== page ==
5.  It’s good to find out that you never allowed any lack of technology to come in the way of your research.
Can you tell us about your latest work? What spurred you or got you interested in the same?

My current research started with an observation when I was interviewed for my Full Professorship: "How did Edinburgh become a festival city?" My Dean said, great question, go research it. Since then, I have been researching on festivals and Edinburgh for a few years now, collecting archival data, reading histories, interviewing festival directors, and working on projects with festival personnel.

6. It appears your inquisitiveness runs deep and the passion to find out the answers runs even deeper.

So, how do you think your current research over festival cities and its relevance with Edinburgh can make a substantial impact?

My research has current application to the real-world. Because of my research interest, festival organizers has approached me to do reports on their festival programs, I have my students doing projects on challenges that festivals face and festival personnel engage with the students and use their reports in their work, and my academic articles are requested by festival personnel to read.

7. Your article have always been in demand among readers and you carry long list of publications and a larger set of followers.

After authoring and working in this domain for such long years, how do you interpret the changes that have happened in this academic world?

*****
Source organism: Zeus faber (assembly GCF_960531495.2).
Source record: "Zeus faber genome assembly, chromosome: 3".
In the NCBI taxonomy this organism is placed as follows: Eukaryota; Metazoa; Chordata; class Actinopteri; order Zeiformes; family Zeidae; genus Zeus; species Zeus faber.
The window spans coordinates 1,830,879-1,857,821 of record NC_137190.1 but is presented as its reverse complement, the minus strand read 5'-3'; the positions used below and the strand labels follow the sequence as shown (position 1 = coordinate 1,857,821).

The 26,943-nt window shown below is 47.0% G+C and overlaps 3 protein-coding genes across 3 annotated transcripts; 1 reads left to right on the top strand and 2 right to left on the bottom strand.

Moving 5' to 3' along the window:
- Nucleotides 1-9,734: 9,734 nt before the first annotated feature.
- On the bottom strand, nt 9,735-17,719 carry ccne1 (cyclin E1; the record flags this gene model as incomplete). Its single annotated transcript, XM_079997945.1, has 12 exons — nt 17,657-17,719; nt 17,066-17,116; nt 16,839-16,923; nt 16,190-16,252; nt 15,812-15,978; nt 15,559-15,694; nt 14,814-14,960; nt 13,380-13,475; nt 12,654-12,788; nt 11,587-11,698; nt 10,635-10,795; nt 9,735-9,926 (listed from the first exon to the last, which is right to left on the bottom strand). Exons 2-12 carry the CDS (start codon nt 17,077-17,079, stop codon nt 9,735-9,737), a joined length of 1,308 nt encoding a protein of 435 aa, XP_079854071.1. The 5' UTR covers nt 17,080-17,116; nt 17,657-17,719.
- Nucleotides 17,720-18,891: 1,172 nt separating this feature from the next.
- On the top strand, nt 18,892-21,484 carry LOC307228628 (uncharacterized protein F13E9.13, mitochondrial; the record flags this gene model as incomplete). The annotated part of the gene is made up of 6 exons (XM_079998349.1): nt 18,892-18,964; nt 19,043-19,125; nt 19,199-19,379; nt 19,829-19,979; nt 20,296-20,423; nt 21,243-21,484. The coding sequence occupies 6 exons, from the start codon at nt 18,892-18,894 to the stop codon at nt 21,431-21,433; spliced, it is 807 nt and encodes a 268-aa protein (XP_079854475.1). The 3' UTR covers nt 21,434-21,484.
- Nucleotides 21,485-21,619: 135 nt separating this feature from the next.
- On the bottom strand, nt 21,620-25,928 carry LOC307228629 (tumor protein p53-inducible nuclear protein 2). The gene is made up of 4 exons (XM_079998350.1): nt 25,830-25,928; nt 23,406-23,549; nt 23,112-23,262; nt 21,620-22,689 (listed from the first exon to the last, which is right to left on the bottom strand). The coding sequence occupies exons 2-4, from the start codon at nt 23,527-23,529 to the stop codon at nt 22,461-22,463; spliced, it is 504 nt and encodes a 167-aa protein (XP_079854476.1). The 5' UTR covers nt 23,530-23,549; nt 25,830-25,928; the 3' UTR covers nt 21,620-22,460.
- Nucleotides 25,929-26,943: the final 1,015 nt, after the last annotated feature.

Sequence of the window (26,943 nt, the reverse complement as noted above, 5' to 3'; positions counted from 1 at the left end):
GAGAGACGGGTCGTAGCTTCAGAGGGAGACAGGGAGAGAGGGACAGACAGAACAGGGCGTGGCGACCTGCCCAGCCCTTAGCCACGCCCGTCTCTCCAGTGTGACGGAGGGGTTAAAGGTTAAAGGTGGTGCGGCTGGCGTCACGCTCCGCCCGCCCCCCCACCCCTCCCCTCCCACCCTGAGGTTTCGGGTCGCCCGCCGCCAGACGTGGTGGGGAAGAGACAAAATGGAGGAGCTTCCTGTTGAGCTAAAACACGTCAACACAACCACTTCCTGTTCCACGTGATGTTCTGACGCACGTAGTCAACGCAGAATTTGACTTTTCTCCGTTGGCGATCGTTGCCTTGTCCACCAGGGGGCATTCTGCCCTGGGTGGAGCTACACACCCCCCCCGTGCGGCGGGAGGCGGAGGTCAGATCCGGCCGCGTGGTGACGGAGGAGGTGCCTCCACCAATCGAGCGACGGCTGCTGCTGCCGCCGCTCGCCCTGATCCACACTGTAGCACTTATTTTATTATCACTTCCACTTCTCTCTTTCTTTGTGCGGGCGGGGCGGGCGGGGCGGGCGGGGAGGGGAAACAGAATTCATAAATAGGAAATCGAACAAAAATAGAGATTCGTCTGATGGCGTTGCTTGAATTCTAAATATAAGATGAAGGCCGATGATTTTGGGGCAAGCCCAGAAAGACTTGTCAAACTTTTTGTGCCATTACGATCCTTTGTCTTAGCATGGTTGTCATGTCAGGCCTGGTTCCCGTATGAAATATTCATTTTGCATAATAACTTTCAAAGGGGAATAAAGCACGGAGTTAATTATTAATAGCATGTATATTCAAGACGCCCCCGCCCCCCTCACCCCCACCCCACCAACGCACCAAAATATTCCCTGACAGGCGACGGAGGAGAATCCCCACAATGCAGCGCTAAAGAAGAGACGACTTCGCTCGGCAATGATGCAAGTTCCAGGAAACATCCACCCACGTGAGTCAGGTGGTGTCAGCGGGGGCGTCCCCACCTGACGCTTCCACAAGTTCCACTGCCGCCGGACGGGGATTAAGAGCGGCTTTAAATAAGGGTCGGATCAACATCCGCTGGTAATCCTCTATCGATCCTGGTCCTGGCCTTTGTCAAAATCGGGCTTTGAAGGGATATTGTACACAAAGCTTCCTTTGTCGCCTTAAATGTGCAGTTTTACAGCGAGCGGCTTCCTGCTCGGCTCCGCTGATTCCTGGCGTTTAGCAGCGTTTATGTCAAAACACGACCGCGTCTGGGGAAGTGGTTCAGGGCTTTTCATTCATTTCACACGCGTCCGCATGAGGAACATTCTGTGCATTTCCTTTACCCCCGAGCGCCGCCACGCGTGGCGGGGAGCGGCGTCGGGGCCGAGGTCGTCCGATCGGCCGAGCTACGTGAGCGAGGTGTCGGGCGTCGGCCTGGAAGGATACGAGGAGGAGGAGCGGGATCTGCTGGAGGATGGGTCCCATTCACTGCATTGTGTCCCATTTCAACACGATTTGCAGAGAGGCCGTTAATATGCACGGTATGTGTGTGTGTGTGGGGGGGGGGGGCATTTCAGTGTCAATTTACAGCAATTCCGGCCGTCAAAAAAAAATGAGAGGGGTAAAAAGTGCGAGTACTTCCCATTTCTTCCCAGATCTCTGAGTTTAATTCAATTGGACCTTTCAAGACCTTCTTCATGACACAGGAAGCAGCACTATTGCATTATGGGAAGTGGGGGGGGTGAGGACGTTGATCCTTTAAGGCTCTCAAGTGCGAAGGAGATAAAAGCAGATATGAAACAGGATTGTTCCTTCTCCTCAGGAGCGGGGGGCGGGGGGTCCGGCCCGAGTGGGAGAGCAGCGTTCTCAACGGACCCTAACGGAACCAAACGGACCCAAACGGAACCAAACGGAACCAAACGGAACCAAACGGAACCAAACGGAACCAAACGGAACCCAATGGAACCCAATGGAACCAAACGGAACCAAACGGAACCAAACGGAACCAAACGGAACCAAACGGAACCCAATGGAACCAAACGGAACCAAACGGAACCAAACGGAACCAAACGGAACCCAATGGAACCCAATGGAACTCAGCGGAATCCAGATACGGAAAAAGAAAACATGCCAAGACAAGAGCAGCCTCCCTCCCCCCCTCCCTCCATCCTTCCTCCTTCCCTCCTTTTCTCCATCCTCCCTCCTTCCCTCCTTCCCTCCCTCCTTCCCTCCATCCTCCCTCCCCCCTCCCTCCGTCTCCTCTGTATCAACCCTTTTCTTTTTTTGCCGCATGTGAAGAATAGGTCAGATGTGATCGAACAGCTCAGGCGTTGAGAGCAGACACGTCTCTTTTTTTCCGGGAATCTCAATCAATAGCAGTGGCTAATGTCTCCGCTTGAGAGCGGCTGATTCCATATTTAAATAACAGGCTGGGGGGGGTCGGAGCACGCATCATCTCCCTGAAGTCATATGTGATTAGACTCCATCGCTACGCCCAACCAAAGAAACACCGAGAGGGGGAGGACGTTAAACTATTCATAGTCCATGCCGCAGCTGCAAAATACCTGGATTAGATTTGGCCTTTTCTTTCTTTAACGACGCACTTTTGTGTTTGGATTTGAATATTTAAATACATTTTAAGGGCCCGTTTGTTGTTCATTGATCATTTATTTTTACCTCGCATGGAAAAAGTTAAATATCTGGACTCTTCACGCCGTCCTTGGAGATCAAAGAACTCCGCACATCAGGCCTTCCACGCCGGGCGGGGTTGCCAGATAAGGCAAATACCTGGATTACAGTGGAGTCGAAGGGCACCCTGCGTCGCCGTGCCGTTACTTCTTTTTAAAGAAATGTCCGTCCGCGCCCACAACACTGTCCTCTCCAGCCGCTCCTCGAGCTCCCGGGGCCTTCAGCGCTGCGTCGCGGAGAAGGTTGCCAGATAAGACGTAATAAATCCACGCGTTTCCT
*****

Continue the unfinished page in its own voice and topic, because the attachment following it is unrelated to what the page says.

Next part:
Academia has become increasingly global which means that many, many scholars are trying to publish in the most recognized journals. This means that these journals not only have a lot more submissions, but scholars have a lot more reviews to do. The increased number of submissions means that a well-crafted first submission is more important than ever in order to get a revise and resubmit.

8. There has been a growing buzz for open access and open source projects nowadays. What are your views on Open Access Journals?

Open access is becoming more and more important both because most research is publicly funded and thus should be accessible to all. Moreover, it helps address inequalities of scholars across countries--many scholars or their institutions cannot afford the licenses for access to scholarly journals.

9. You have guided a large set of students and scholars till now. What are the general mistakes that you observe authors, very often, make?

Authors, very often, try to talk to, too many different audiences and do not have a clear idea or theme that guides their research paper. Any research project has multiple papers so which idea do you wish to explore in this paper and to whom do you want to engage with that idea are the real aspects that authors must focus. Unfortunately, early career researchers very often do the opposite.

10. What advice would you give to early-career researchers to avoid common mistakes while writing research papers?
What tech platforms do you generally refer to, use or suggest to fellow authors and new scholars for writing journal articles?

My key advice is to keep in mind the four to six academics that you want to engage with in writing your paper citing — their research, envision them sitting around the table and having a conversation with you. Junior scholars too often try to speak to everyone and end of being confusing, not being seen as making a contribution and thus speaking to no one.

I see technology platforms important for research in terms of identifying new and key articles through literature searches or alerts from various journals. Research writing platforms  can also help in disseminating research to others both through journals & through other resources that compile research.